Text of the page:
I took a sip and was about to say something, but Handel slipped off his stool and stood unsteadily, preparing to leave. "You show me one critter, just one, or one single vegetable on this here Earth today that did not survive." He paused and swayed and tried to keep his balance. "Can't do it, can you?"

"Well..."

"Intelligent selection." Handle cackled a little bit and began to totter toward the door. I said, "Well, now, Handel if you want to see a whole quarter acre of plants that aren't surviving, you just come on over to my back yard."

He weaved his way toward the exit and turned back in my direction. "Well, Bob, that's because you spend too much time sprayin' and not enough prayin'." And he let out a little "Hah!" as he stumbled out the door.

Monday, October 6, 2008

It's a Debate, Wink, Wink

During a post-debate program on KQED's Forum last week, a caller questioned one conservative pundit's comment that Governor Sarah Palin had "expertly" avoided answering moderator Gwen Ifill's questions. "When I was on the high school debating team, if you avoided answering the question," I paraphrase the listener, "that was a negative and you would lose points! So, how-come-is-it you give her credit for 'expertly' avoiding the questions?"

What the listener failed to understand is that political "debates" are hardly the same as the kind you might have engaged in when you were in high school. They are theatrical performances in which one's ability to convey predetermined messages--irrespective of the topic at hand--is greatly prized and highly rewarded. Avoiding-the-question is an important skill for politicians and diplomats--they do it all the time. While I am no fan of Ms. Palin I give her some credit for her ability in that regard, although her execution remains a bit clumsy.

In a preview of the debate for the San Francisco Chronicle, staff writer Joe Garofoli described the techniques of Bridging, Hedging, Hooking and Flagging -- all designed "to maximize performance." None of these tactics will win points for your debating team, but they're the stuff that political jousting is made of. "Bridging," says Garofoli is "Used to avoid answering directly and pivot to one's main messages. Example: 'I understand your point. The more important issue is ... (insert key message)' or 'No. I'd like to explain ... (insert key message).'"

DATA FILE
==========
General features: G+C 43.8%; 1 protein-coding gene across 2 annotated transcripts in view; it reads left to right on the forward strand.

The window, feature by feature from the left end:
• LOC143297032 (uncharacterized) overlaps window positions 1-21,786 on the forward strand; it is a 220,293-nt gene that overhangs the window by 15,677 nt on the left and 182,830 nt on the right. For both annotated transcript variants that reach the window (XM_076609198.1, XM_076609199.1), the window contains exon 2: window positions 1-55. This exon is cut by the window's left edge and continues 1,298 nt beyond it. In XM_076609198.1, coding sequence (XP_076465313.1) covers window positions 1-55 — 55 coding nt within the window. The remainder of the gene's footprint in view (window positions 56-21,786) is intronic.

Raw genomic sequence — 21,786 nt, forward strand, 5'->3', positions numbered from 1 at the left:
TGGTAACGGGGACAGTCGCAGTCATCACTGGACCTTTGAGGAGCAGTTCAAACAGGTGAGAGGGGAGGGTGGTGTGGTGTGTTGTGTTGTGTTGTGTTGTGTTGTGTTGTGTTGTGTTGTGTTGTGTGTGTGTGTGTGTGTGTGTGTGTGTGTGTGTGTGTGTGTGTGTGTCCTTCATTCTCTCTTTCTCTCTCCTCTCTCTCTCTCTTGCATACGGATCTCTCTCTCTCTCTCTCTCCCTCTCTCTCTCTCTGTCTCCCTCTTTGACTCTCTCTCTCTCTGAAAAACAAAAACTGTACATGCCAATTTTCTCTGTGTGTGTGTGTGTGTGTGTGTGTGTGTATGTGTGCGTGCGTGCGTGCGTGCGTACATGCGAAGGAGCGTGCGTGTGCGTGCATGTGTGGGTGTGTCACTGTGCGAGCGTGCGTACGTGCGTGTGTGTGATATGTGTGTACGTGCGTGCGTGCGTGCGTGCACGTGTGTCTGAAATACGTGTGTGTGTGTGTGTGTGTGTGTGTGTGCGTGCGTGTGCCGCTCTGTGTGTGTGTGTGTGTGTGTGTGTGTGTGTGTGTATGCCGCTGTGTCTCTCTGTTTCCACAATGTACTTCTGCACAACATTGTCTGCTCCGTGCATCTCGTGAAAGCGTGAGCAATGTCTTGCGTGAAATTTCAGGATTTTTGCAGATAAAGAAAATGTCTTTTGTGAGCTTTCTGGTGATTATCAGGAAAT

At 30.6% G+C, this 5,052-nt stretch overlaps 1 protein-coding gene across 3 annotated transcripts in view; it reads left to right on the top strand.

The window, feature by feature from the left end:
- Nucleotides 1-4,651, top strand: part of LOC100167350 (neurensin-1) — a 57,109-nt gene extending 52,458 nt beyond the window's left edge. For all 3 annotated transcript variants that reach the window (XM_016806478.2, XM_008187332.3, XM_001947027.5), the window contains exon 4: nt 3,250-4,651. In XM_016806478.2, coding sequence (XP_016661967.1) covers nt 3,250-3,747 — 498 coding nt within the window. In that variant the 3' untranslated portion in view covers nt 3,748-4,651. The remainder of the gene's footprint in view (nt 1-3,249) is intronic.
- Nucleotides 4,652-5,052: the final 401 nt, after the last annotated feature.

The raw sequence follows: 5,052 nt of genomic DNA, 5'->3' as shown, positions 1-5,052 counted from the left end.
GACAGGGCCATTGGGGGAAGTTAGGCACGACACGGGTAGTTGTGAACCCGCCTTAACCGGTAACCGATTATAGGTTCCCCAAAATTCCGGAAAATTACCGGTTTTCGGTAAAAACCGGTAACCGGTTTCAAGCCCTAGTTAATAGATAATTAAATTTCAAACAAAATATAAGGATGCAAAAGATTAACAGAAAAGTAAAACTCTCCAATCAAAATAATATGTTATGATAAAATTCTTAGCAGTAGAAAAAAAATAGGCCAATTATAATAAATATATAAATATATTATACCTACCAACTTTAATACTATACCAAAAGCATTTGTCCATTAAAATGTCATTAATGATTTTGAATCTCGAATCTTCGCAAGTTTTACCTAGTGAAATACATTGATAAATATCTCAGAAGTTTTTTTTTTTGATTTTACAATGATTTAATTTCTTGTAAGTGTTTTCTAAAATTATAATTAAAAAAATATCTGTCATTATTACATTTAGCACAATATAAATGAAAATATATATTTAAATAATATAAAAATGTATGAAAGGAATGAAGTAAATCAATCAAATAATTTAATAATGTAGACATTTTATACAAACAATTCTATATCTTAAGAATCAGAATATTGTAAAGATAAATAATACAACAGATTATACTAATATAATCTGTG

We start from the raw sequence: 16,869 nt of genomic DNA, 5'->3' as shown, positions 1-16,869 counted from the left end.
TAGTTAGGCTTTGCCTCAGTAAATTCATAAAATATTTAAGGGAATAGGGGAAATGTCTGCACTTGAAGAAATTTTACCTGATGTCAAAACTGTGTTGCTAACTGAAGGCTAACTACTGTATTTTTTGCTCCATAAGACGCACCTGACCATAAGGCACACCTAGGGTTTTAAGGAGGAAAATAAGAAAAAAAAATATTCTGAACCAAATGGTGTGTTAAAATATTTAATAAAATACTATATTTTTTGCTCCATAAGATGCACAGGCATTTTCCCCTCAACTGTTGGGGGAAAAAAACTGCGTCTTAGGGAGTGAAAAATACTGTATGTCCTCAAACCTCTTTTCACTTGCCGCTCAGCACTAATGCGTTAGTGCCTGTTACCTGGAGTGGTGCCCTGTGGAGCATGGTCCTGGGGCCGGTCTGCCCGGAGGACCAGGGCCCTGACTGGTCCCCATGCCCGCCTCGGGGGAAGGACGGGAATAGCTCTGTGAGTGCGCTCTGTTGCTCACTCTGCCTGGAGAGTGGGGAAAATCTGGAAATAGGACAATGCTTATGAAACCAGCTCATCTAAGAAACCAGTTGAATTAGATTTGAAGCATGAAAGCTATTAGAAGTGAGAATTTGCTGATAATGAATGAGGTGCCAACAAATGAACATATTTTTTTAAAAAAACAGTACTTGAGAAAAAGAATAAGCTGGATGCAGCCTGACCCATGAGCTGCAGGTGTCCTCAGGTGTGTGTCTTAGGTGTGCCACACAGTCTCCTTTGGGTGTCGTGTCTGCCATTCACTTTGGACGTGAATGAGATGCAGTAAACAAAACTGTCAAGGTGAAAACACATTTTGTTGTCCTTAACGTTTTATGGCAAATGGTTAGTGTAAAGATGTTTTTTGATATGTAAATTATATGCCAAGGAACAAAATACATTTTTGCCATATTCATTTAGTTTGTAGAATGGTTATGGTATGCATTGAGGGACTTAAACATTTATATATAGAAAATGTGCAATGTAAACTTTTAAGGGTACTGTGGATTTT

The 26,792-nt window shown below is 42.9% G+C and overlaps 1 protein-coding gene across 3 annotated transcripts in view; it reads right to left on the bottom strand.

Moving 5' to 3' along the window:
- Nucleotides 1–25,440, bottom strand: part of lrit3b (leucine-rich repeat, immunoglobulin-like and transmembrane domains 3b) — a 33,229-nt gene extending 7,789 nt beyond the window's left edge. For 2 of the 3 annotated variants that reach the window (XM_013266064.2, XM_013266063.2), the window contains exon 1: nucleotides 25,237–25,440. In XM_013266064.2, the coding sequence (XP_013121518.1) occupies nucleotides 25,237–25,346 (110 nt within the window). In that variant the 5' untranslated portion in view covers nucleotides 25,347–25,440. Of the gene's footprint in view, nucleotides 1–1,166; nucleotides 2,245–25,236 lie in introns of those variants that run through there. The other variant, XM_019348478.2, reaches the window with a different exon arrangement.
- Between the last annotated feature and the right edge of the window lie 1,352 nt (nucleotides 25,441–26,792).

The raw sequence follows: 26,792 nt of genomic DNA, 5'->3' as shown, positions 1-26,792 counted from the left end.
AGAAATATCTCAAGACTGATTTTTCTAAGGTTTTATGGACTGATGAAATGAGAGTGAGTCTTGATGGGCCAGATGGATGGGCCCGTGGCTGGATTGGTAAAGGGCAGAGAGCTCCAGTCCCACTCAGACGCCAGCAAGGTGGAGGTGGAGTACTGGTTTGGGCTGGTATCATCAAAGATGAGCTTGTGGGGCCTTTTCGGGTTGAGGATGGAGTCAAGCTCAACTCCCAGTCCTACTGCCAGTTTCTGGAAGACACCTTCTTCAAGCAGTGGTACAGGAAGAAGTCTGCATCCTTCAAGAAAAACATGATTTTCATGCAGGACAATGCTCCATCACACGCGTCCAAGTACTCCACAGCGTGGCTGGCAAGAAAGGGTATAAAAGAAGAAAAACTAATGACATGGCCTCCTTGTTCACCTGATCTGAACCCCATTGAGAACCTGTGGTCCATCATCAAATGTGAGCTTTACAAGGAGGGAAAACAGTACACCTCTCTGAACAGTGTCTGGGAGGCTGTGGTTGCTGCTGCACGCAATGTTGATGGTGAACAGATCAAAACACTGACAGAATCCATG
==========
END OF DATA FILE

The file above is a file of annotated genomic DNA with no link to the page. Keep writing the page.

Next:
I doubt Palin read Garofoli's unsolicited advice ("If you're stumped, don't be obvious about steering the questions back to a safe knowledge harbor"), but she did just that several times. Natural talent, I presume.

Another thing that counts on the stump but not so much in high school debates is body language. Gestures, tics and physical appearance can win or lose points with the electorate. Nixon perspired: bad. Gore scoffed and snorted: bad. George H.W. Bush checked his watch: bad.

Both Palin and Joe Biden used gestures well last week; she with her wagging head and hypnotic eye-contact, he by cupping his hand to his ear to visualize that "I haven't heard" the difference between McCain and Bush, pounding the lectern to underscore his side's determination to end the war, and pointing a finger for emphasis each time he said, "Let me say that again..."

I have to give the advantage to Biden, though -- and not only because I find Palin frightening. Her gestures underscored her positioning as "just plain folk," which I take to mean "inadequate for the job," while his helped to articulate his commitment, sincerity and strength. Her smiles were broad, but seemed disingenuous.

And her winks! My God, those WINKS!




For a commentary on those, please see "Sarah Palin, all-American cheerleader" by Tim Kingston and Lisa Moore from this morning's Chronicle on sfgate.com. I'm not sure Sarah's eye-squinches represent "the promise of power in exchange for sex," but they sure seem manipulative to those of us who don't consider the moose-hunter from Wasilla to be a hottie.

Friday, October 3, 2008

Monday, September 1, 2008

The List

I must have been quite a sight when I hobbled into the Bar and Grille the other night all scrunched over from an aching back. “Well, now, Bob,” said Pat McGinty from his perch at the end of the bar, “Aren’t you a sight, all bent over like that.”

I gave a thumbs-up to Manny behind the bar and he began to fix my drink.

“So what’s the problem with you? Got an achy back or some such?” asked Pat.

“Oh, yeah,” I said, “Damned back. I’ve been in pain all day and it’s killing me.”

“You take anything for it?” he asked.

I told him I had some pills at home and I planned to take one as soon as I got there and maybe that would do the trick. I said I thought maybe an ice pack would help.